"Named" Famous Instruments that are not Guitars or Violins.

Many famous guitarists are known for a particular instrument they play, even if they use many different makes and models. Usually, these instruments have been named by either the artist or their fans. Willy Nelson has “Trigger.” Eddie Van Halen has"Frankenstrat" and Brian May has “Red Special.”
I’ve added violins because most Stradivarius violins seem to have their own code name or sobriquet.
Are there other instruments that have a name that fans of a particular artist would say “(Drummer) John Smith did his best work using his kit, ‘Kitty?’”

Cellos get names as well. (Some violas as well.) Much for the same reasons as violins. Usually again only big name makers, strads, Guarnari etc. Many other orchestral instruments have a limited life. Woodwinds especially. You don’t see any historical instruments in use. Just unplayable ones in museums. Pianos have a limited concert life. About the best example I could come up with is pipe organs. Every one of these is named, often only by where it is located, but quite a few have more specific names.

John Entwistle’s “Frankenstein” Bass:

Oops. I guess a bass qualifies as a guitar…duh.:smack:

Ben Webster called his sax “Old Betsy.”

Big Ben? The Liberty Bell?

Getting obscure:

“His Package,” a Yamaha QY700 sequencer, from Atom and his Package.

Hah! How funny. I saw him in Budapest back in 2003, just kind of randomly at a club. Never heard of him before, but remember him putting on a fun show.

The Sisters of Mercy name their drum machine Doktor Avalanche, but the name is applied to whatever machine they’re currently using, not one specific device.

In medieval Japan, famous flutes had names. Taira no Atsumori, a young samurai know for his early death in battle, played a flute called “Saeda”, meaning “little branch”. According to The Tale of the Heike which records Atsumori’s death, “The flute of Atsumori was one which his grandfather Tadamori, who was a famous player, had received as a present from the Emperor Toba, and had handed down to his father Tsunemori, who had given it to Atsumori because of his skill on the instrument.”

Other flutes are named in the Noh play Atsumori:

Many are the famous flutes that have been made;
Little-Branch and Cicada-Cage,
And as for the reaper’s flute,
Its name is Green-leaf

Seasick Steve’s percussion is by something called the Mississippi Drum Machine (it’s a wooden box with a Mississippi motorcycle license plate on it :p) and his guitar is the Three-String Trance Wonder.

Seasick Steve - Dog House

I did not know this. I love knowing this - thanks. He’s a favorite.

I’ve been thinking about this. There’s famous instruments - Dizzy’s crook-necked trumpet for instance - but no names come to mind.

I will say that Paganini’s violin stands out to me. Most pricey stringed instruments are named by their provenance, e.g., the Countess of Stanlein (a Strad cello), or an identifying characteristic, e.g., the Dolphin (a Strad violin whose unique sunburst is said to look like a dolphon’s back). Paganini’s Guarneri violin is called The Cannon - Il Cannone. Fuck yeah. That’s his Excaliber. That’s different.

It’s funny, but I hadn’t thought about it, but the whole naming think does seem very “lead string instrument oriented” - whatever stringed instrument was prominent, violin, guitar, etc.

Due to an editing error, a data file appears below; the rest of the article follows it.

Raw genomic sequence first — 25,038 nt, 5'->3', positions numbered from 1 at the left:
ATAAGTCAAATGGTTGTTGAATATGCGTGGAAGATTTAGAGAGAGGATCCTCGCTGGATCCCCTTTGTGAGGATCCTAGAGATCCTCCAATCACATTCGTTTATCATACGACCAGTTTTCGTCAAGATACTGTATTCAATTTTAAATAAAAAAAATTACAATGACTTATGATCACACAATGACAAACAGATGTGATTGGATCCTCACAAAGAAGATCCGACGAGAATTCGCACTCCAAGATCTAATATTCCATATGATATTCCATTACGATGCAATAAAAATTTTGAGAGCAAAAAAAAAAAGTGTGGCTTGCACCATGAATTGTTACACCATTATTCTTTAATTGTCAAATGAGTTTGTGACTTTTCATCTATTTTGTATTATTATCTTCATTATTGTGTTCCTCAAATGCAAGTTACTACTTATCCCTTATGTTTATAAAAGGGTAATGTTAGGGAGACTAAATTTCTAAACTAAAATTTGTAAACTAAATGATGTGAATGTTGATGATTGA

Questions arise.

  • So, there’s old Lutes, Citterns, Vihuelas and Ouds with badass names we should be aware of? I can totally see some Ancient dude with a skull lyre giving it a formidable name ;).

  • Pianos have been far more popular, but I don’t recall them having names. They are more by Model and Location. “That Steinway D at the XYZ Symphony Hall - man what a great touch on that one.” Players having their favorites are part of a lot of stores - I read a book on Glenn Gould’s pianos - but I don’t recall names.

  • Brass - I looked up Dizzy’s and the Smithsonian had an article about getting it from his widow. They tell the story of how one was bent and he decided he liked it, so whenever he got a new one, he had the same bend put in. I guess the fact that brass instruments wear out (??) means one doesn’t develop an affection? I know sax players cherish their Selmers for decades so that doesn’t make sense. But other than hearing about Ben Webster’s Old Betsy, names don’t come to mind. Hmm.

Glenn Gould had his chair. I don’t think it had a name.

The 60s rock group Lothar and the Hand People. “Lothar” was the name of the Theremin that was the basis of their sound.

Yeah, that low-slung chair. It was discussed a lot in the book.

Interesting. We spoke in another thread about Steve Vai…and Yngwie was mentioned and routinely discarded. I object to this, only to defend his earliest work, which in his own words was inspired by Paganini. Regardless of anyone’s opinion, Eengvhay could play classical guitar.

I saw Genesis on the “Duke” tour back in 1980. They had used a drum machine on a couple songs on the album, and in concert Phil Collins introduced the drum machine as “Bertie”.

[quote=“FoieGrasIsEvil, post:16, topic:804690”]

Interesting. We spoke in another thread about Steve Vai…and Yngwie was mentioned and routinely discarded. I object to this, only to defend his earliest work, which in his own words was inspired by Paganini. Regardless of anyone’s opinion, Eengvhay could play classical guitar.


I’m not commenting on Paganini’s playing - I haven’t dug in, but know he was a shredder. I was only commenting on his named favorite. Yngwie has a white 1971 Strat called The Duck, because it has a little Donald Duck decal on it. Not as badass as Il Cannone, but there ya go.

Ben Webster’s tenor is such lovely, relaxed playing, it kind of slouches along, yet without being at all lazy…so glad to hear you’re a fan as well. I poked around and learned a little more:

I seem to vaguely remember hearing that Echo from Echo and the Bunnymen was the drum machine.